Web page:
Joy to the world! the Lord is come. Joy to the world! the Saviour reigns. No more let sins and sorrows grow For He rules the world with truth and grace. And may His peace protect you now and forever. Amen.

Rev. Joseph Graham.

Christmas is a busy time

Isaiah 9:2-7


giftsAs the word of the Lord came to the prophet Isaiah, Israel was going through a dark time. The northern kingdom had been conquered by the Assyrian king and his forces. Many of the people of Israel were deported and replaced with foreigners from the Assyrian kingdom. For many in Israel it must have been unthinkable that God would allow Israel to be conquered by a foreign, pagan power.

In these dark, depressed times God speaks a word of promise. A great light appears to people walking in darkness. It can be argued that we, too, walk in dark times. We live in a world at war with terrorism. We live under the threat of weapons of mass destruction. There is poverty and injustice experienced by millions. So many people are living in spiritual darkness. Things may be bad. But there is hope .God has not abandoned his people. He is about to act. He will send the Messiah-King into the world to rescue all people from sin and death.

The prophet Isaiah mentions the titles that Lord God will give to his Messiah-King. Wonderful Counsellor,  Mighty God,  Everlasting Father,  Prince of Peace. Let’s have a look at these titles, one by one.

Wonderful Counsellor

A lot of people turn to human counsellors these days. Counsellors listen to people express their fears, misgivings, needs. Counsellors discuss various courses of action with their clients. Counsellors encourage their clients to make and own their final decisions. Jesus is the Wonderful Counsellor. He knows the needs of every individual person. He is aware of the problems in people’s lives brought about by the sin disease. He knows the fears, troubles, disappointments experienced by people. From eternity God planned to send this Counsellor into the world. God laid out his plans and pointed to them in promises he made to the patriarchs and prophets. God promised that a Saviour would come into the world. These promises were fulfilled when  Jesus the Wonderful Counsellor arrived on the scene.

Mighty God

For a child has been born for us, a son given to us. That’s the great news that we share at Christmas. And this child is no ordinary child. He is true God with the Father and the Holy Spirit. And yet he sets aside the power and glory that belong to him. He takes on the form of a human being. He is born in humble circumstances; he leads a holy life in obedience to God’s will; he suffers and dies on the cross to make payment for the sin and guilt of humanity; he rises from the dead and give eternal life to all who believe in him.   As we celebrate Christmas we see God showing might in the child in the manger at Bethlehem, in the man on the cross at Calvary, in the empty grave which once enclosed Jesus. Perhaps we might expect to hear the might of God in a big booming voice, to see God in the brimstone of fire and judgment. With the eye of faith, faith given by the Holy Spirit, you and I can confess that the child born in Bethlehem, is the Son of God, the Saviour of the world. We bow the knee before this Jesus and say with St Paul:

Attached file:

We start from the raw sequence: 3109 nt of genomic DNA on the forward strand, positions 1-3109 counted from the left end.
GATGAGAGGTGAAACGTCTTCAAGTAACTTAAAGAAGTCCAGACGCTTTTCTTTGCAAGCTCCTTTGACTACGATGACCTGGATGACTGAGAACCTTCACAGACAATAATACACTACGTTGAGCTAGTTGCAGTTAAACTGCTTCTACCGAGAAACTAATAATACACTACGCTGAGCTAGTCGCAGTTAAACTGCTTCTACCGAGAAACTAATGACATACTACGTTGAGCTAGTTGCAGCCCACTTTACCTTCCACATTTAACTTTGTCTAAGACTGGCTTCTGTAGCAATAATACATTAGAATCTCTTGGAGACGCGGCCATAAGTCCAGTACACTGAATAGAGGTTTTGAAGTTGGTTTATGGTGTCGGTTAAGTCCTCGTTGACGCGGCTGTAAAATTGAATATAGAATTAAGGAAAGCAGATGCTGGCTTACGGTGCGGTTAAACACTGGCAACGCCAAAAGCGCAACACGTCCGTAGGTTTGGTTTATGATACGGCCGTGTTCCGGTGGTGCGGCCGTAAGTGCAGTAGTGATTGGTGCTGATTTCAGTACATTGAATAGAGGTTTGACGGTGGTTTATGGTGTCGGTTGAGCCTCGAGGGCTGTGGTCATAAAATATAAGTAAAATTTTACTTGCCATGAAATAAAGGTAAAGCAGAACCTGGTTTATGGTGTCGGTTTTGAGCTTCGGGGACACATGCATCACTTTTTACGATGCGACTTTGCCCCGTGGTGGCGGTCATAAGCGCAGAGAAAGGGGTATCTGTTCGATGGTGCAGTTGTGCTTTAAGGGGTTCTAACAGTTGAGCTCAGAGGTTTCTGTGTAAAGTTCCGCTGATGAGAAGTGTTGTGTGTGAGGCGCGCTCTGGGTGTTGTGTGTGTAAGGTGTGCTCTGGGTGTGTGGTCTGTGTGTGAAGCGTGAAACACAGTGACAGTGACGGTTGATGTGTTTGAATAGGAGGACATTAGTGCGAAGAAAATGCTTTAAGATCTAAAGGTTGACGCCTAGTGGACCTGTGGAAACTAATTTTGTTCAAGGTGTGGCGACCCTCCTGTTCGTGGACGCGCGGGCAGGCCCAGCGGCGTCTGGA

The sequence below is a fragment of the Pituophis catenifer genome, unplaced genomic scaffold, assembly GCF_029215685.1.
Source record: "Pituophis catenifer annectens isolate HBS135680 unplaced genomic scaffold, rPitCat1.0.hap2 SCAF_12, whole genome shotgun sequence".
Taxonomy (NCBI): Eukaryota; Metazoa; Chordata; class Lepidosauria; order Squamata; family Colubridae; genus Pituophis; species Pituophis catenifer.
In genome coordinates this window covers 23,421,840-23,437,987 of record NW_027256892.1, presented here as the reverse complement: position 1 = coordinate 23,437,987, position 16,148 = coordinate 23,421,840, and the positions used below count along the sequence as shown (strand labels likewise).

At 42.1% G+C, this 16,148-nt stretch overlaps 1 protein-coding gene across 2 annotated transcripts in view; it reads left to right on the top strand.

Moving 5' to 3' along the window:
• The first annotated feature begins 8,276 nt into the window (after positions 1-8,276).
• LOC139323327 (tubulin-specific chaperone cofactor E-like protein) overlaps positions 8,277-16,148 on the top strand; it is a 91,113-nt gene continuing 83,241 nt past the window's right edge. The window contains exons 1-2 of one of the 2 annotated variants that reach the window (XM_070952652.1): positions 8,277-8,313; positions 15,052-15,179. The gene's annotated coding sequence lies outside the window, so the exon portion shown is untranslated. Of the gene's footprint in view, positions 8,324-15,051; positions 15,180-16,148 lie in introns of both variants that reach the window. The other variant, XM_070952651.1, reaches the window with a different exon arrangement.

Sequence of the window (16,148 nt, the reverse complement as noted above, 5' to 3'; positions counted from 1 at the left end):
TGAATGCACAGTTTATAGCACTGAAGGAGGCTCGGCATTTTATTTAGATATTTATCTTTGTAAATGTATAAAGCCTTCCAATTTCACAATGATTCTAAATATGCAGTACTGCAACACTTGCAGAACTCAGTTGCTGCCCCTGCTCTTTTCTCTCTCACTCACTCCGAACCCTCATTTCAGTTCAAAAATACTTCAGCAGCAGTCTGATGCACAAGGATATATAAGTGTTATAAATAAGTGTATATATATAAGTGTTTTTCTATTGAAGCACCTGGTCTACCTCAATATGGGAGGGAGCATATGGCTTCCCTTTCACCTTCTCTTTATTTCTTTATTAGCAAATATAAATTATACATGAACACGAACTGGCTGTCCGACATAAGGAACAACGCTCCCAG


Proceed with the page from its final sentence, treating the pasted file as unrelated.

Without any doubt, the mystery of our religion is great: He was revealed in the flesh, vindicated in the spirit, seen by angels, proclaimed among Gentiles,
believed in throughout the world, taken up in glory.
    (1 Timothy 3:16)

Everlasting Father

In the Book of Revelation we learn that John had a vision of Jesus. Jesus says: I am the Alpha and the Omega, the first and the last, the beginning and the end. (Revelation 22:13) Jesus always was. The world and the universe has its origin in Jesus. In the Gospel St John states:  

He was in the beginning with God. All things came into being through him, and without him not one thing came into being.   (John 1: 3)

We take our purpose and meaning from Jesus who is one with the Father.

Prince of Peace

Jesus came into the world to establish peace between his Father and sinful human beings. He accomplished this not with the aid of guns and tanks, not by purchasing our freedom with economic wealth, but by his death on the cross. Because of all that Jesus did for us, we now have peace with God.

Suppose that someone hands you a Christmas present and says: I am giving you this because I love you. After taking off the bright wrappings you find in the parcel a book with a title about self-improvement, and though it may contain some good advice, you may or may not appreciate such a gift given the innuendo it may bring of your status before the gift giver.

But the great loving gift that God offers is peace. In fact, Jesus is the Prince of Peace, who offers true and lasting peace to people. Unfortunately, many people do not want the peace that Jesus gives. Once again, as we celebrate Christmas, we thank God for the wonderful peace that Jesus gives, a peace which the world cannot give or take away.

Christmas is a busy time. There is the constant rush of Christmas parties and end of year activities. But it’s wonderful to be able to gather with Christians at church and focus on what Christmas is all about. It’s good to hear again the message of God’s love to us in Jesus. For a child has been born for us, a son given to us.  He is named Wonderful Counsellor, Mighty God, Everlasting Father, Prince of Peace.

The love, joy and peace of Jesus be with you. Amen.